It's an exciting time to be an investor

With prices we haven't seen for years, Morningstar's Dan Kemp says that long-term investors should be keen

Holly Black 25 March, 2020 | 1:38AM
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Editor's note: Read the latest on how the coronavirus is rattling the markets and what you can do to navigate it.

Holly Black: Welcome to Morningstar. I'm Holly Black. With me is Dan Kemp from Morningstar Investment Management.


Dan Kemp: Good morning, Holly. It's great to be here with you even though we're not really together.

Black: I know, we're not. So, it's a bit of a crazy time at the moment. From your perspective as an investor, what's been going on?

Kemp: Well, I think, it's a very exciting time to be an investor. It's concerning for people, obviously, particularly those with health concerns and those that need their money in the near term. But if you're able to be a long-term investor, then we're seeing a great opportunity to pick up assets at prices we haven't seen for years.

Black: So, we talk about looking at things in the long term. I think one of the hard things at the moment is, there's no a within living memories of comparable situation. So, how can we put this into a long-term context?

Kemp: I think that's really a good point that every situation is different but bears similar hallmarks. And so, this situation is no real different in the way that people are responding, at least, to previous market crashes. And so, we can put it in context. The first thing to say is that we never know what will happen from a political perspective. We never know exactly what the immediate impact of policy changes will be. We certainly don't know how the virus will develop. What we do know is that if you buy assets at very attractive prices relative to their long-term fair value, then that sets you up well for strong returns into the future. And so, we would always encourage people to look up from the day-to-day news that we're seeing, stop trying to interpret every change in policy and every move in the market. And instead just compare the prices you're seeing with that long-term fair value.

Black: So, a lot of investors might feel panicked because they can track the stock market in real time and see those big price movements. But actually, I think most people probably exposed to them through funds, and they don't move in quite the same way. So, do we need to think about our fund investments a little bit differently?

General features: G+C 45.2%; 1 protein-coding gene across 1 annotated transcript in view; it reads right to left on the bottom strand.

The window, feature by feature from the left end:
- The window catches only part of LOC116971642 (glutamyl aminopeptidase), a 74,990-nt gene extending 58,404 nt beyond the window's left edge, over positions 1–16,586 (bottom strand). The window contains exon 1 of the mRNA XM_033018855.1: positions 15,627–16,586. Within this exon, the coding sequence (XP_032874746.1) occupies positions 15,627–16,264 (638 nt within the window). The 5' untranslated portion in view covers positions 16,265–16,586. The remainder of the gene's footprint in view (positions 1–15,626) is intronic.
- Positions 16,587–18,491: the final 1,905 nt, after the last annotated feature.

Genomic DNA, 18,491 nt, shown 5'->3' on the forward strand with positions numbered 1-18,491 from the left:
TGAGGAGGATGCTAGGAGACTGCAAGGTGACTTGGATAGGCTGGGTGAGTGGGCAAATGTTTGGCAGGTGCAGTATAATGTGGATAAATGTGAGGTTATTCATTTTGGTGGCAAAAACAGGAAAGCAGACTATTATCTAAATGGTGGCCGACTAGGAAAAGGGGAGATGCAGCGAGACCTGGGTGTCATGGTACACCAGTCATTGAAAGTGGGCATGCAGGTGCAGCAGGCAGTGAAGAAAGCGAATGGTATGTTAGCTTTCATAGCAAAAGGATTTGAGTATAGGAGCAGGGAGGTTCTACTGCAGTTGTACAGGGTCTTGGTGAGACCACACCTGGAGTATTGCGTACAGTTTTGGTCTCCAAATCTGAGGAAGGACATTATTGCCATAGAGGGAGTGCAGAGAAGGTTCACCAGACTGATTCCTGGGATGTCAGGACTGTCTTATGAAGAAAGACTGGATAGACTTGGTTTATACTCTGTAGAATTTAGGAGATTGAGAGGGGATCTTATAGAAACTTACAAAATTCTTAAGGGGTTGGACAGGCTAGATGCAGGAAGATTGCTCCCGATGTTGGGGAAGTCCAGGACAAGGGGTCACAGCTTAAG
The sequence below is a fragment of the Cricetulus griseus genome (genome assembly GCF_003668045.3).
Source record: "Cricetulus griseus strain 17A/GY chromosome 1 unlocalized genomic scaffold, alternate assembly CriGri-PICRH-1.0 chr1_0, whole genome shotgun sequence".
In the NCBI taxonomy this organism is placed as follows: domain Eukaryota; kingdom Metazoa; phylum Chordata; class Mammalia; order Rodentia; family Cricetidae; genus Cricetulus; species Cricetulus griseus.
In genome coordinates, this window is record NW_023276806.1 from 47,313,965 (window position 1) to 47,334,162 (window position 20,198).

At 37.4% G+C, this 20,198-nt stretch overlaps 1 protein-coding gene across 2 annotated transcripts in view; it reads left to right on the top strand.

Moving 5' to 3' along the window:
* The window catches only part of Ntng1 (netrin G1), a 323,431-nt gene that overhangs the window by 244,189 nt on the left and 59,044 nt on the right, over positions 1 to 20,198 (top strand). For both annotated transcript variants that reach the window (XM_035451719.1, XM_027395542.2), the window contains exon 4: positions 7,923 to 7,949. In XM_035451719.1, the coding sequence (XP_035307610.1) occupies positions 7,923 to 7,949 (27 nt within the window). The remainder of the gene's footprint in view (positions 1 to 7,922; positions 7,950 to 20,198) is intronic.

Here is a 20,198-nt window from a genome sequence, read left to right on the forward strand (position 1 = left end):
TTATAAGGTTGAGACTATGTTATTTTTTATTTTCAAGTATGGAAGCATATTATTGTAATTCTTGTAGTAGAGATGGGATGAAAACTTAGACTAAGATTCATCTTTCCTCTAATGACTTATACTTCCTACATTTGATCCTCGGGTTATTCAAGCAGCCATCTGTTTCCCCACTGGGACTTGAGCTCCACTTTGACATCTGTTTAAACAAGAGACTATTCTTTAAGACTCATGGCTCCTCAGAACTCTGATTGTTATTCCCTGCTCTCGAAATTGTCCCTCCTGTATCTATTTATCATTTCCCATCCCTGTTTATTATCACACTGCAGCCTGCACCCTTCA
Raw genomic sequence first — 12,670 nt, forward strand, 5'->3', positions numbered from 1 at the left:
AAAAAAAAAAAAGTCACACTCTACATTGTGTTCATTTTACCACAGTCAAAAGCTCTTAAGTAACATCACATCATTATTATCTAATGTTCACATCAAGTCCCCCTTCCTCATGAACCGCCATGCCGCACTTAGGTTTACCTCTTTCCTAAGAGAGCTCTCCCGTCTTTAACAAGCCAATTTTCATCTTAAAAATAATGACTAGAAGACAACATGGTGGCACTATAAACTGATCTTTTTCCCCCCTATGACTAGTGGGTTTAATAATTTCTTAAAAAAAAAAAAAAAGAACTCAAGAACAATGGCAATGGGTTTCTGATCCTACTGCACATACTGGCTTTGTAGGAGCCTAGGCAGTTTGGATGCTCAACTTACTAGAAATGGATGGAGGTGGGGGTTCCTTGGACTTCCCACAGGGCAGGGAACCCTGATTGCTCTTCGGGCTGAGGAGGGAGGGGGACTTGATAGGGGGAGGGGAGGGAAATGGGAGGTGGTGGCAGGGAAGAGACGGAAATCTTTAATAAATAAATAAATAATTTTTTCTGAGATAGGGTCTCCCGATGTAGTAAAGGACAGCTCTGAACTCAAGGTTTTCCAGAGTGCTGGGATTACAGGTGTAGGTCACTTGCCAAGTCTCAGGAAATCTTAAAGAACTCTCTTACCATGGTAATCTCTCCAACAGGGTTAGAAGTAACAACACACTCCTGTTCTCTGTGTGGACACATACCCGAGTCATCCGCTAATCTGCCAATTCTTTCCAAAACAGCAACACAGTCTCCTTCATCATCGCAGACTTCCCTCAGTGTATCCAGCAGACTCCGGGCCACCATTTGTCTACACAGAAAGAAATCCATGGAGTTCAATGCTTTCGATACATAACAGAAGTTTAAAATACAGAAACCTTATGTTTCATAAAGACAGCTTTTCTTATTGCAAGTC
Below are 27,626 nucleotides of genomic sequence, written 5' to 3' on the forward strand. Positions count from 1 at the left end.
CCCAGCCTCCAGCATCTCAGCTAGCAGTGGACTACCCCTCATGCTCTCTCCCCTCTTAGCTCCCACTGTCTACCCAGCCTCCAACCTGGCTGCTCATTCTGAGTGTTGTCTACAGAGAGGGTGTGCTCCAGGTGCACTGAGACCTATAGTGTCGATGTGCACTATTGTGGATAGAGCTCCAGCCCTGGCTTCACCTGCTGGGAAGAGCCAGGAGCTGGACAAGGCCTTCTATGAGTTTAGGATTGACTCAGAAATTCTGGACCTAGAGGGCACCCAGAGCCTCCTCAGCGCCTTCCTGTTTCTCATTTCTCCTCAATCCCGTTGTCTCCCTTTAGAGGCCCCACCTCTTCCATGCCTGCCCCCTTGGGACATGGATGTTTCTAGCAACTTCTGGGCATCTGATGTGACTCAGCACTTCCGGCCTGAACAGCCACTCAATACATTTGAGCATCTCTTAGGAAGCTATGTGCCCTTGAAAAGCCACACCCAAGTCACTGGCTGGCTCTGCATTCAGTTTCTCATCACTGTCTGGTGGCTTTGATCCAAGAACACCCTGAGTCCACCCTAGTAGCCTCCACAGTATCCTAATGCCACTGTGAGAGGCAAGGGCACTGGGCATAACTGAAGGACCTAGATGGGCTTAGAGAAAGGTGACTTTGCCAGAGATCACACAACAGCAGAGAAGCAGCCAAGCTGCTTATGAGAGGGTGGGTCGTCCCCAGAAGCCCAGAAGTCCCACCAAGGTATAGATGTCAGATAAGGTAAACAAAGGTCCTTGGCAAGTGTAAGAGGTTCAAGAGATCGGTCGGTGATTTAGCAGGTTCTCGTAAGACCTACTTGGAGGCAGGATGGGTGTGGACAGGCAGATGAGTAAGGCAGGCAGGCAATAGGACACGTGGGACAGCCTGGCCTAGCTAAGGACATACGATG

Kemp: That's absolutely right. And this is one of the dangers of trying to interpret fund performance at this time during market crisis. Because as most investors will probably know, a typical fund just prices once a day. For U.K. funds, that's normally midday. Now, what we have to remember about midday is that that's before the U.S. market opens. It's midway through the trading day in Europe and it's after the Asian markets have closed. And if you just have that one point every day, then it gives you a very limited picture and limited comparability across markets and across funds.

So, for example, when people are looking at the price of their U.S. equity fund at, let's say, 8 o'clock this evening, what they'll really be seeing is the price at the close of the U.S. equity market last night and not any changes that have happened in our afternoon, the U.S. this morning today. Now, when you couple that with very volatile prices, then that means that you can get a very distorted picture of which funds are doing well and which funds are badly, how markets are comparing to each other. And that's why it's so important to stop looking at this near term and past performance. We know the broad shape of things. So, that's risk assets, equities in particular, have been falling, whereas some so-called safe haven assets have been doing better, but stop looking at those near-term market moves. There's very little useful information there, and instead, start thinking about the long-term opportunities for price.

Black: Does that mean that investors should think twice before even rebalancing their portfolio right now, because the rebalancing they do today might not actually work for tomorrow?

Kemp: Well, we always encourage people to rebalance. And not rebalancing is a way of making the situation worse or not capitalizing on the opportunities. But the heart of rebalancing, of course, is to set the portfolio up correctly for the long term, not about what prices may do tomorrow. You can get yourself in a lot of trouble by trying to time puts and sales in this type of environment. Far better to make sure that your portfolio is in the shape that you want it to be in over the long term and you do that primarily from rebalancing. Keep rebalancing as the portfolio gets out of kilter due to price moves, and then what you'll find is that over the long term, you're well set up.

Black: Dan, thank you so much for your time. For Morningstar, I'm Holly Black.

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Holly Black  Holly Black is Senior Editor,

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